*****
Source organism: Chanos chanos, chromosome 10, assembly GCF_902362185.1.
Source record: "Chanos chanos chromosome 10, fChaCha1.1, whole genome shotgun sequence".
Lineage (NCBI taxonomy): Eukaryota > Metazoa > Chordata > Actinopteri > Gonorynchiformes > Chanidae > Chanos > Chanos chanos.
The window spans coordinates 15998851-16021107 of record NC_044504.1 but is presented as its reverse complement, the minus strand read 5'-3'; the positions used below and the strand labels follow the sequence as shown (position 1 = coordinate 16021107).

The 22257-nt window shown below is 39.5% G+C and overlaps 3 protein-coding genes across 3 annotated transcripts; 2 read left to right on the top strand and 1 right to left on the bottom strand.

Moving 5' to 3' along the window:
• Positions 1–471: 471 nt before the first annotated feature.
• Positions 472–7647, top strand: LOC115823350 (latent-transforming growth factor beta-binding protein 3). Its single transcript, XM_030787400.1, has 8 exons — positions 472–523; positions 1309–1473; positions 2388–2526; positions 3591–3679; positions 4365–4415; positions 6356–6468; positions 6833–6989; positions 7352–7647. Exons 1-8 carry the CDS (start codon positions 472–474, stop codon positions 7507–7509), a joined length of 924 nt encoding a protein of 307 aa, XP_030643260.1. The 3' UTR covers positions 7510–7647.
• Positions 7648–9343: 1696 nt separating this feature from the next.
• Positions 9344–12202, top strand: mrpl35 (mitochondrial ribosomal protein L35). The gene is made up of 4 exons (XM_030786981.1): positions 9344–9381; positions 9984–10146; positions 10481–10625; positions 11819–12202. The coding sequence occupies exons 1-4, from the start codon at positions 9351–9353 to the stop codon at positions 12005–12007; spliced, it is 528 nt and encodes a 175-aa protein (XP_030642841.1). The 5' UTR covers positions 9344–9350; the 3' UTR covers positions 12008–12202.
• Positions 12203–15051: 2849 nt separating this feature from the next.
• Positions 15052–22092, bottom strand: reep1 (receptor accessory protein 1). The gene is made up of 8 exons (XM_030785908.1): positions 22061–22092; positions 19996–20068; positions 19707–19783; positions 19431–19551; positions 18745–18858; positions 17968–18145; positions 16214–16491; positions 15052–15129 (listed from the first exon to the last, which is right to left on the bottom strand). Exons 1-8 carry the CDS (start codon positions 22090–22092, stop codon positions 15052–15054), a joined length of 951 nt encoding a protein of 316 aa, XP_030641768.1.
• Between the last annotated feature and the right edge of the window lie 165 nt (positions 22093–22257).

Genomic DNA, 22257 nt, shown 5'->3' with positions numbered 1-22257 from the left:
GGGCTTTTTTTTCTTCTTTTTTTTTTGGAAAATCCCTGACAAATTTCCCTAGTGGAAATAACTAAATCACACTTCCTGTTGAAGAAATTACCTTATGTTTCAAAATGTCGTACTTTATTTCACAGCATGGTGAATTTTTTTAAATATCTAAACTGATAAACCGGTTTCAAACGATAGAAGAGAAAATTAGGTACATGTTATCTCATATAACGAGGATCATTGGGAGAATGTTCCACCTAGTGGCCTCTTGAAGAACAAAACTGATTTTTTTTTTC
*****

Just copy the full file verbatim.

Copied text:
Source organism: Chanos chanos, chromosome 10, assembly GCF_902362185.1.
Source record: "Chanos chanos chromosome 10, fChaCha1.1, whole genome shotgun sequence".
Lineage (NCBI taxonomy): Eukaryota > Metazoa > Chordata > Actinopteri > Gonorynchiformes > Chanidae > Chanos > Chanos chanos.
The window spans coordinates 15998851-16021107 of record NC_044504.1 but is presented as its reverse complement, the minus strand read 5'-3'; the positions used below and the strand labels follow the sequence as shown (position 1 = coordinate 16021107).

The 22257-nt window shown below is 39.5% G+C and overlaps 3 protein-coding genes across 3 annotated transcripts; 2 read left to right on the top strand and 1 right to left on the bottom strand.

Moving 5' to 3' along the window:
• Positions 1–471: 471 nt before the first annotated feature.
• Positions 472–7647, top strand: LOC115823350 (latent-transforming growth factor beta-binding protein 3). Its single transcript, XM_030787400.1, has 8 exons — positions 472–523; positions 1309–1473; positions 2388–2526; positions 3591–3679; positions 4365–4415; positions 6356–6468; positions 6833–6989; positions 7352–7647. Exons 1-8 carry the CDS (start codon positions 472–474, stop codon positions 7507–7509), a joined length of 924 nt encoding a protein of 307 aa, XP_030643260.1. The 3' UTR covers positions 7510–7647.
• Positions 7648–9343: 1696 nt separating this feature from the next.
• Positions 9344–12202, top strand: mrpl35 (mitochondrial ribosomal protein L35). The gene is made up of 4 exons (XM_030786981.1): positions 9344–9381; positions 9984–10146; positions 10481–10625; positions 11819–12202. The coding sequence occupies exons 1-4, from the start codon at positions 9351–9353 to the stop codon at positions 12005–12007; spliced, it is 528 nt and encodes a 175-aa protein (XP_030642841.1). The 5' UTR covers positions 9344–9350; the 3' UTR covers positions 12008–12202.
• Positions 12203–15051: 2849 nt separating this feature from the next.
• Positions 15052–22092, bottom strand: reep1 (receptor accessory protein 1). The gene is made up of 8 exons (XM_030785908.1): positions 22061–22092; positions 19996–20068; positions 19707–19783; positions 19431–19551; positions 18745–18858; positions 17968–18145; positions 16214–16491; positions 15052–15129 (listed from the first exon to the last, which is right to left on the bottom strand). Exons 1-8 carry the CDS (start codon positions 22090–22092, stop codon positions 15052–15054), a joined length of 951 nt encoding a protein of 316 aa, XP_030641768.1.
• Between the last annotated feature and the right edge of the window lie 165 nt (positions 22093–22257).

Genomic DNA, 22257 nt, shown 5'->3' with positions numbered 1-22257 from the left:
GGGCTTTTTTTTCTTCTTTTTTTTTTGGAAAATCCCTGACAAATTTCCCTAGTGGAAATAACTAAATCACACTTCCTGTTGAAGAAATTACCTTATGTTTCAAAATGTCGTACTTTATTTCACAGCATGGTGAATTTTTTTAAATATCTAAACTGATAAACCGGTTTCAAACGATAGAAGAGAAAATTAGGTACATGTTATCTCATATAACGAGGATCATTGGGAGAATGTTCCACCTAGTGGCCTCTTGAAGAACAAAACTGATTTTTTTTTTC